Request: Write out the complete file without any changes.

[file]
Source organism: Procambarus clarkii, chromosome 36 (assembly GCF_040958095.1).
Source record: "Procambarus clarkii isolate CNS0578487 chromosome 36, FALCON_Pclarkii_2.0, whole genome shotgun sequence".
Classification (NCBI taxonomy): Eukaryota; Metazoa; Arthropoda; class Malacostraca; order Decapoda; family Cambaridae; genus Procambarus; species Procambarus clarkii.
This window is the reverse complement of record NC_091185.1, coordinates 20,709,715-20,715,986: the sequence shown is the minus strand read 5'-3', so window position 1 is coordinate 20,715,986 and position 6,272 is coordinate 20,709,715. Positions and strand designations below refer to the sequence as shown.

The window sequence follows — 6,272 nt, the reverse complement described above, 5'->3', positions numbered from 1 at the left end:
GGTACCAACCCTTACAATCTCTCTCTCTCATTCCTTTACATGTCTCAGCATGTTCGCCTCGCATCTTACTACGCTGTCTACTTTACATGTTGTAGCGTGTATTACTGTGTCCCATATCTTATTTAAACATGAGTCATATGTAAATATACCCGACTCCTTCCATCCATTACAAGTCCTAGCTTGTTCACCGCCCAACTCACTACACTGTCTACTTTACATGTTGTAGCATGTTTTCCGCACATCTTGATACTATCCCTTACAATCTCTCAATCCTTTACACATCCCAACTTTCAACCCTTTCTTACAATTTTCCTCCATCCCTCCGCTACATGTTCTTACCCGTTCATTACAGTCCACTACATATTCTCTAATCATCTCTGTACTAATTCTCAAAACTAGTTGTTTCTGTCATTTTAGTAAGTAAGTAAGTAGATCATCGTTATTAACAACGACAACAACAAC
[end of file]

Source organism: Procambarus clarkii, chromosome 36 (assembly GCF_040958095.1).
Source record: "Procambarus clarkii isolate CNS0578487 chromosome 36, FALCON_Pclarkii_2.0, whole genome shotgun sequence".
Classification (NCBI taxonomy): Eukaryota; Metazoa; Arthropoda; class Malacostraca; order Decapoda; family Cambaridae; genus Procambarus; species Procambarus clarkii.
This window is the reverse complement of record NC_091185.1, coordinates 20,709,715-20,715,986: the sequence shown is the minus strand read 5'-3', so window position 1 is coordinate 20,715,986 and position 6,272 is coordinate 20,709,715. Positions and strand designations below refer to the sequence as shown.

The window sequence follows — 6,272 nt, the reverse complement described above, 5'->3', positions numbered from 1 at the left end:
GGTACCAACCCTTACAATCTCTCTCTCTCATTCCTTTACATGTCTCAGCATGTTCGCCTCGCATCTTACTACGCTGTCTACTTTACATGTTGTAGCGTGTATTACTGTGTCCCATATCTTATTTAAACATGAGTCATATGTAAATATACCCGACTCCTTCCATCCATTACAAGTCCTAGCTTGTTCACCGCCCAACTCACTACACTGTCTACTTTACATGTTGTAGCATGTTTTCCGCACATCTTGATACTATCCCTTACAATCTCTCAATCCTTTACACATCCCAACTTTCAACCCTTTCTTACAATTTTCCTCCATCCCTCCGCTACATGTTCTTACCCGTTCATTACAGTCCACTACATATTCTCTAATCATCTCTGTACTAATTCTCAAAACTAGTTGTTTCTGTCATTTTAGTAAGTAAGTAAGTAGATCATCGTTATTAACAACGACAACAACAAC